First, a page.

While last Saturday’s opening of the 9/11 trials at Guantánamo received some news coverage, it’s worth pausing over just what transpired. The defense—joined by the accused themselves—challenged the legitimacy of nearly every aspect of the proceedings, making for dramatic courtroom theater and boldly emphasizing, again and again, the deep differences between these military commissions and civilian courts.
Partway through the day, the judge, Army Colonel James L. Pohl, asked wearily, “Why is this so hard?” The hearing was expected to be a two- to three-hour proceeding, but it had already passed that mark and nothing much had been accomplished. Instead, a parade of oddities had set the tone for a morning that included surprises, interruptions and challenges to the court itself. From the newly henna-dyed beard of Khalid Sheikh Mohammed to the prosthetic leg of Walid bin Attash, brought into the courtroom after the defendant himself was seated, to the wearing of the traditional Muslim abaya by a female defense attorney, this courtroom scene was neither orderly nor ordinary. Instead, it was a bitter standoff in which the defense attorneys challenged the court at every turn, causing the day’s session to last 13 hours.
The five defendants—Khalid Sheikh Mohammed, Walid Muhammad Salih bin Attash, Ramzi Binalshibh, Ali Abd al-Aziz Ali and Mustafa Ahmed al-Hawsawi—set the tone, refusing to look up at the judge or to wear headphones in order to hear the translated proceedings. But it was their defense attorneys who gave voice to the protest that was brewing. There were, all told, ten such attorneys present in the courtroom. Both civilian and military lawyers, they were there to represent the five co-defendants. They began by explaining that the commissions were off to an unfair start. They were not talking about legal issues at this point; they were talking about the physical comfort of the defendants. Khalid Sheikh Mohammed and Ali Abd al-Aziz Ali had not been allowed to wear the vest and turban provided by their attorneys; bin Attash had been brought to the courtroom, unexpectedly, in shackles. And as for the headsets, as KSM’s lawyer, David Nevin, explained, his client’s refusal to wear them “has to do with the torture that was imposed upon him.” Bin Attash’s attorney, Cheryl Bormann, clad in her abaya, made it clear that this wasn’t just a matter of past mistreatment: “What happened to these men this morning has affected their ability to focus on the proceedings at hand….”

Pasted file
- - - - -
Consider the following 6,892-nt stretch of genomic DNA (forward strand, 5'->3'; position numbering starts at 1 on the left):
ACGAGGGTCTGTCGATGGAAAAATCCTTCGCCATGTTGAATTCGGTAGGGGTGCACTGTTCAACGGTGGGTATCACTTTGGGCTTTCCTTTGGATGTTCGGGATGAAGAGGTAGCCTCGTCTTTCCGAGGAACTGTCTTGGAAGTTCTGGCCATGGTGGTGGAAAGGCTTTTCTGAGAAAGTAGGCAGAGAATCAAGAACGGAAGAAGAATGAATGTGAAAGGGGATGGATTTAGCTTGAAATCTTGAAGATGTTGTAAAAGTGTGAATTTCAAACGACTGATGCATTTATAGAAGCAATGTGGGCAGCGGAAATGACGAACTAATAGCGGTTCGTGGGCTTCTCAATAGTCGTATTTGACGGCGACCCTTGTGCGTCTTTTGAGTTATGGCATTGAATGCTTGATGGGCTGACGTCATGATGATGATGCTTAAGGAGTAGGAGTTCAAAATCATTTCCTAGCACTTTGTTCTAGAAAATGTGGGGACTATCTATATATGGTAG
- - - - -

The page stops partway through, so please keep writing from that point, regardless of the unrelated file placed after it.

The lawyers then turned to the crux of their frustration: their inability to properly represent their clients. At every point they could, they identified those factors that had “interfered with our ability to perform our duties competently.” It was a litany of obstacles that had frustrated the defense since the Obama administration’s decision just over a year ago to mount these trials by military commission rather than in federal civilian courts. A significant lack of resources, an absence of sufficient translators, plus the tight constraints on attorney-client communications had all “severely restricted” their ability to perform their duties, the lawyers explained.
Overall, the larger point they were trying to make, issue after issue, was that these were not Article III courts, the federal civilian courts in which these defendants were originally slated to be tried. Commander Walter Ruiz, the Navy lawyer representing al-Hawsawi, made the point crystal clear as he explained in a lengthy statement that one solution to the impasse created by the defendants’ unwillingness to elect counsel at the hearing would be to “proceed with what we do in federal courts.”